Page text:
In 1995, The Chemical Brothers brought you a quintessential dance album entitled Exit Planet Dust. Intertwining break-beat and techno with power-hitting bass licks, they made their mark on the electronic music scene. Fourteen years later, Tom Rowland and Ed Simons stay true to their essence as they drop their ninth studio album entitled No Geography. Reinventing their nostalgia with their 90s big beat sound, they also find a new way to take you into the future by expanding their musical abilities and sending you a specific political message.
No Geography is conceptional piece that interprets the evolution of consciousness within the political sphere. The smooth transitions from one song to another depict their coherence, for the album is meant a straight shot listen from start to end without pauses. While keeping your feet moving, The Chemical Brothers create a social awareness that embraces the spirit of revolution in EDM. The title itself describes a sense of identity without borders, which completely aligns with their approach on music. Featured artist Aurora starts the album in “Eve of Destruction” with her automated eerie voice. The robotic essence sets the tone for the album as the vibrant disco sequence builds into a beat-smacking break. Immediately introducing the a groovy “Miami vice” bass line, the brothers exemplify that this album is a blast from the past.
Not being afraid to smash you in the face with their dirty bass, the bros resurrect their disco roots with their 70s jungle beats in “Bango.” Eventually, the track is mixed with 90s magical sequencers to introduce “No Geography.” The celestial big beat creates a vocal space that continues the manifestation of their message. By the end of the album, the strength of the politically charged vocal samples of the legendary 70s disco artist, El Coco, comes out in their song “MAH” (Mad as Hell) to protest and dance. Feeling the grit of the beat is the perfect driving force to capture the energy of the chant, “I’m mad as hell. I just can’t take it anymore.” The UK pioneers make their agenda known – they want to make you head bang to the beat as they make you feel and think.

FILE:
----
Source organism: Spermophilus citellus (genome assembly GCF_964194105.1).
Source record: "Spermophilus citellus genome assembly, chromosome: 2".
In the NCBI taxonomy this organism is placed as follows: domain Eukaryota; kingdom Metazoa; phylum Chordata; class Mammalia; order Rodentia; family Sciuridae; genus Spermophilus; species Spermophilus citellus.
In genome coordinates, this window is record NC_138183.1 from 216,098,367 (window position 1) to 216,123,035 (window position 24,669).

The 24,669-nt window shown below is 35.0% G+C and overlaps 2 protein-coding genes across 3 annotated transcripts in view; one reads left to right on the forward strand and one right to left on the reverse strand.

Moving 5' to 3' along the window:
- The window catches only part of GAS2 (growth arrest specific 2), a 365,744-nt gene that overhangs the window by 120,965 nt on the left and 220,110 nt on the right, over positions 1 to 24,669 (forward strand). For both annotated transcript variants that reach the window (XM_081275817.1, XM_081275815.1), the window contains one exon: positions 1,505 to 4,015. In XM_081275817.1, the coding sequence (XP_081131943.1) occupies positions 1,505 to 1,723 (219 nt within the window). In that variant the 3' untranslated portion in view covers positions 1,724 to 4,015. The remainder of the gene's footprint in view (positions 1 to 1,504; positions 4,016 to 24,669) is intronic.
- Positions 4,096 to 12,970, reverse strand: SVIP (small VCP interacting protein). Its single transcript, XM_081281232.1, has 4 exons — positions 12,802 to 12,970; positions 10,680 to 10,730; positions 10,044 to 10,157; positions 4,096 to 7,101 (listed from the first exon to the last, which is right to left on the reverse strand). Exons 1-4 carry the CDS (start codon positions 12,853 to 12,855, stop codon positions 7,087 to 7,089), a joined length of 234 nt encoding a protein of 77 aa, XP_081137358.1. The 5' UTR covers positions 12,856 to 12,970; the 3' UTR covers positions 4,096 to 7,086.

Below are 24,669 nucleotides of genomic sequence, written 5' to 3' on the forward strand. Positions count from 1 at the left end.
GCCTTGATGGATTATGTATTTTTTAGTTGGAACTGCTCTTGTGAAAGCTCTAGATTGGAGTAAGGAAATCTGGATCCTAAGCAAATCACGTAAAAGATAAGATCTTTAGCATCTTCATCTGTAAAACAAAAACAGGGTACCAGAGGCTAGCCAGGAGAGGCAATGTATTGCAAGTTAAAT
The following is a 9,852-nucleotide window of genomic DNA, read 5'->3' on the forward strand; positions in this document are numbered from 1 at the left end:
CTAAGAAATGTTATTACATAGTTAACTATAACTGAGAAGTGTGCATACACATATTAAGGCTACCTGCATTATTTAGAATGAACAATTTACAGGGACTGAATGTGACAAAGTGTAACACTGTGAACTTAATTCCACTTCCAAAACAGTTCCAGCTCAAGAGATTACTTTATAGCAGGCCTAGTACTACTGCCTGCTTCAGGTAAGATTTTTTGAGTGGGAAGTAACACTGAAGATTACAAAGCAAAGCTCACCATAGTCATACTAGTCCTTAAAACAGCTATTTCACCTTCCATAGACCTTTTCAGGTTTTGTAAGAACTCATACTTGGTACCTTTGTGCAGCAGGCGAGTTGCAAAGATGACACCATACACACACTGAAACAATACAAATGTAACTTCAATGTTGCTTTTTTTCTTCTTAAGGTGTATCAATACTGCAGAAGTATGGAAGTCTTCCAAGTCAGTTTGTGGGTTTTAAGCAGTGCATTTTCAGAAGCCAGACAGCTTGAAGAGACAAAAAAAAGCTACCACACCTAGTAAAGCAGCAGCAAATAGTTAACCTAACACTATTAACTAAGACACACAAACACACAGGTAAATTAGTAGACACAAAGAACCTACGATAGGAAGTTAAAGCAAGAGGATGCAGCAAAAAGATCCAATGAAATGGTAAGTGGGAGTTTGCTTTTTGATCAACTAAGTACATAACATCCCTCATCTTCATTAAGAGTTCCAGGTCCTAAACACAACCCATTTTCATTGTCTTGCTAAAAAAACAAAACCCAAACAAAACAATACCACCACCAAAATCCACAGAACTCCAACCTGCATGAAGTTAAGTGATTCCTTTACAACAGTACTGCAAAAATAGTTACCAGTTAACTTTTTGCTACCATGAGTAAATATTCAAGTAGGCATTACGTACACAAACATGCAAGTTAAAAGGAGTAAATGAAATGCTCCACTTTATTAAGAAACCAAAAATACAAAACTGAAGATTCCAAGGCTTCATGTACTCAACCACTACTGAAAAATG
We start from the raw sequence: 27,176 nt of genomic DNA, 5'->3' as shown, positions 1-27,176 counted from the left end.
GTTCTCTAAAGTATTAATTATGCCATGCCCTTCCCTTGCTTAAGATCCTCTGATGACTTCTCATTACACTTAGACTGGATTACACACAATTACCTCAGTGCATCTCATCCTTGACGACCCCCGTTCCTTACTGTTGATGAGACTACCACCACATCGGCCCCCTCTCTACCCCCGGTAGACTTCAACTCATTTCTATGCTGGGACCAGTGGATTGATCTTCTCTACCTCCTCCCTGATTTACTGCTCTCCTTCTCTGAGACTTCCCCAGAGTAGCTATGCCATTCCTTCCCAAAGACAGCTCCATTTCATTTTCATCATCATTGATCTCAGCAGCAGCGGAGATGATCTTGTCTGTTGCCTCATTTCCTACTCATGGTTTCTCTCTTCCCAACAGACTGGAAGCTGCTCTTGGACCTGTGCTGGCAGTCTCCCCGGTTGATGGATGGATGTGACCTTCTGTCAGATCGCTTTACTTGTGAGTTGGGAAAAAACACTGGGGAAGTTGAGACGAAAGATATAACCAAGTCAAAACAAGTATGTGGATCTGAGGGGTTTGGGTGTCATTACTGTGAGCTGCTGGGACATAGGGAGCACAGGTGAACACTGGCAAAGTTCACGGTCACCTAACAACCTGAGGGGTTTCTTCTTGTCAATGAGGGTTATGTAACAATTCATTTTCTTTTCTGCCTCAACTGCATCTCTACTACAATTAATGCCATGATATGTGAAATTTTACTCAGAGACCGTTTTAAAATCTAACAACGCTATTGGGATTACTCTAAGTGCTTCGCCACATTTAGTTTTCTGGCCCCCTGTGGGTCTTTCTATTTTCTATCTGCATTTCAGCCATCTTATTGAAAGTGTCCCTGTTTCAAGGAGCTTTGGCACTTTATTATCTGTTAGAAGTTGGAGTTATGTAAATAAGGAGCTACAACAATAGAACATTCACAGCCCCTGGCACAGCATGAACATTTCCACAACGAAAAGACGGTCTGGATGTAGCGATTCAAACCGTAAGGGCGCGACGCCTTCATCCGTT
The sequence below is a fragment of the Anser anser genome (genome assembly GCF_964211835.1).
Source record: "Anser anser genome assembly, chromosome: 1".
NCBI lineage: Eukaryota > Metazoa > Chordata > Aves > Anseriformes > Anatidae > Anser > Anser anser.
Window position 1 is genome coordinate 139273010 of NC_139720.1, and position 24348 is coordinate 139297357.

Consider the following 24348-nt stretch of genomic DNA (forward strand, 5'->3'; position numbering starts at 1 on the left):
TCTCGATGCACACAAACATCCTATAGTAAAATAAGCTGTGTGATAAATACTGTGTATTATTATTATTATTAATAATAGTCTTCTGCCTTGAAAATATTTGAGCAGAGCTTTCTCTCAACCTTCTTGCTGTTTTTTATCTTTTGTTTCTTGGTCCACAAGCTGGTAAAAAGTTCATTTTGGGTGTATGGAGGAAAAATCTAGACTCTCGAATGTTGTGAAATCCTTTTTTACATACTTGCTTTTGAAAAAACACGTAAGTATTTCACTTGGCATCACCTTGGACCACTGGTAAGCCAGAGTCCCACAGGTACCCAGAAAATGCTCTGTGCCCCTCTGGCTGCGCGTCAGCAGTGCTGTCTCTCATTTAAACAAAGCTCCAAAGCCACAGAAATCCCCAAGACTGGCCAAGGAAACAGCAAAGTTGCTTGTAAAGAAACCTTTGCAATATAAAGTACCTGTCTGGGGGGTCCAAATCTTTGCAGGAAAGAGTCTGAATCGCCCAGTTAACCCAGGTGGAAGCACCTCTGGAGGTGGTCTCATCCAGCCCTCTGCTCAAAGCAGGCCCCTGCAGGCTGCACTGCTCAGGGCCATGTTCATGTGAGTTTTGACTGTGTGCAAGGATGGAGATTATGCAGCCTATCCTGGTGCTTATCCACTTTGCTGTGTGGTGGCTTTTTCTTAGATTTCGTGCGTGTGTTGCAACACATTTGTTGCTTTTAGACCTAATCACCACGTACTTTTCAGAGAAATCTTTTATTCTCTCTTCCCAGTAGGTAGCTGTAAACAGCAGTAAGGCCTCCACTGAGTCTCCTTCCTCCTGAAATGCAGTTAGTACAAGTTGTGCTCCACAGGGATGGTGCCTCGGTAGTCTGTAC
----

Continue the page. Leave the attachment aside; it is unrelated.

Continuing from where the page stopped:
The Chemical Brothers understand that the personal is political, and they illustrate this statement in their first single, “Free Yourself.” Embracing autonomy with influential anthem hook, “Free yourself. Dance,” the unforgettable sequencer layers over the memorable “square-wave” chain-like bass to prepare the beat drop. Instantly making this song a crowd pleaser and the focal point of the album. They curate their vision of the song in their futuristic music video, where a warehouse full of human robots gain consciousness and free themselves from their boxes. Dancing as if no one is watching, the movement expresses the liberation of self.
To some audiences, The Chemical Brothers are an anomaly and not completely understood. However, it is clear that they are original and continue to have the respect from the underground scene. No Geography is considered unique and distinctive; thus, it can belong to both the mainstream and the warehouse kids. As it said in Exit Planet Dust hit single “Leave Home,” Blake Baxter vocal sample “brothers are gonna work it out” became their timeless slogan. Inevitably, the brothers live up this motto as they always manage to bring us raw and intelligent electronic music.